I thought this would be a good time to talk about the watercolor brushes I use and why.
I have a small collection of Kolinsky sable brushes, and I treasure them. I also have synthetic brushes, and while I don’t feel as protective of them as I do of the sable, I still use them heavily and value what they add to my options.
Sable: Pros and Cons
Sable is loved by watercolor artists because:
Natural fibers hold more paint than synthetic.
A well-made sable brush holds a very fine point and springs back to that point easily.
Sable lasts for years, even decades, if treated well.
The downside to sable:
Somewhere a sable lost its tail fur for that brush. It probably wasn’t asked for permission. This tie to the greater fur industry is very disturbing. My artwork is not so wonderful that animals should die for it, and it’s unclear how much a factor paint brushes are in animal mistreatment.
These brushes can be destroyed by moths.
Natural fur is expensive up front.
Synthetic: Pros and Cons
On the bright side:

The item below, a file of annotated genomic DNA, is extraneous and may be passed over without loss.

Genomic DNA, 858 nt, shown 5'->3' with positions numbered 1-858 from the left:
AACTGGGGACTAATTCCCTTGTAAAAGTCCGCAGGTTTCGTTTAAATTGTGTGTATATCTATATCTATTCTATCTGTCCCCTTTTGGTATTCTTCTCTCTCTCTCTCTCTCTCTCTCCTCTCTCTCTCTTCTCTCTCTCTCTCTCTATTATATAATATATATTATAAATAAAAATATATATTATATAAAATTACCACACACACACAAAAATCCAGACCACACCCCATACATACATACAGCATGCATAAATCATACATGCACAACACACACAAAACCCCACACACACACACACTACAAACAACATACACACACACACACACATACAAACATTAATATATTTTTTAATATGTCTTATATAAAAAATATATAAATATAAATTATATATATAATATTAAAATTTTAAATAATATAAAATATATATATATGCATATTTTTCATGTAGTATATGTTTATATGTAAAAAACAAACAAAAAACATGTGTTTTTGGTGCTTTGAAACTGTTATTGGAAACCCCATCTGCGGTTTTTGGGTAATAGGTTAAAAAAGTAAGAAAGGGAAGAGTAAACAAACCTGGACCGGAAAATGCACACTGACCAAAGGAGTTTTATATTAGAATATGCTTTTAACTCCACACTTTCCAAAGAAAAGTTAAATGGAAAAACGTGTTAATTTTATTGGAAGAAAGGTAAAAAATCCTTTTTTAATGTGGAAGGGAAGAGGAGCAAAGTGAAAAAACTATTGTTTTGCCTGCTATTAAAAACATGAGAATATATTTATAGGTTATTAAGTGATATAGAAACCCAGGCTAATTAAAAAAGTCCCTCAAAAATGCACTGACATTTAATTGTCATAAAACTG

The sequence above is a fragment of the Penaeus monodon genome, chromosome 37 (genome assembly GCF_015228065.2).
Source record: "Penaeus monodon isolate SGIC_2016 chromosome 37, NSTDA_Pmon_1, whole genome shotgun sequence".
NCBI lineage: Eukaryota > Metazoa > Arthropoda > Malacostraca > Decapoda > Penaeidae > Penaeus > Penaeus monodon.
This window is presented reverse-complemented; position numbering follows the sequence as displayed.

Synthetic fiber brushes are inexpensive up front.
Synthetic brushes don’t rely on the fur industry.
Sometimes the stiffer bristles are just what you want.
The downside to synthetic brushes:
Synthetic brushes wear out very quickly. A synthetic brush can lose its point in one painting.
Synthetic fibers don’t hold as much paint as natural, and they don’t deposit the paint as smoothly.
Over their life cycle, synthetic brushes are likely to involve chemicals and non-degrading materials that aren’t good for the environment, however I have not fully researched this issue.
A Direct Comparison
The following image shows marks I made to compare two size 3 round brushes. It isn’t a beautiful scan of the marks, but it’s enough to see the huge difference in the way the two brushes released the paint. I touched the brush point to the paper, pressed harder has I continued the mark to widen the line, then gradually lifted the brush to taper back down to a fine point. I was surprised at how much of a difference I discovered. The sable marks are silky smooth compared to the synthetic, which dropped paint very unevenly, always leaving a small pool where I lifted the brush tip from the paper. The synthetic brush I used in this instance was one recommended to me as a good synthetic option.